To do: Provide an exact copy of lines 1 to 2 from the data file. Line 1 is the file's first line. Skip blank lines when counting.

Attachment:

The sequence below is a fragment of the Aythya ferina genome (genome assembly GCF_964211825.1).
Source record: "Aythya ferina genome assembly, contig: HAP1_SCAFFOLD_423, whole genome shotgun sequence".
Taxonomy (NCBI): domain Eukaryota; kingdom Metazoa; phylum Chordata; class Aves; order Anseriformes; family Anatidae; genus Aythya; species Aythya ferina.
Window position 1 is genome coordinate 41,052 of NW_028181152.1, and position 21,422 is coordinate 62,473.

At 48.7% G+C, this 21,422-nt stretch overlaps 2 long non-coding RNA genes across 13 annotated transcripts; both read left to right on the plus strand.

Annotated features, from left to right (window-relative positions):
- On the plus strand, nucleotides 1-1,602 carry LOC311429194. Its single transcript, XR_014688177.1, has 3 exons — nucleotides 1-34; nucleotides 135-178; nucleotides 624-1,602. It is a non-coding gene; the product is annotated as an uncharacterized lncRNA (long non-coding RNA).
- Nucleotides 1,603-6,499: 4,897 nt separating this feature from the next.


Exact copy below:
The sequence below is a fragment of the Aythya ferina genome (genome assembly GCF_964211825.1).
Source record: "Aythya ferina genome assembly, contig: HAP1_SCAFFOLD_423, whole genome shotgun sequence".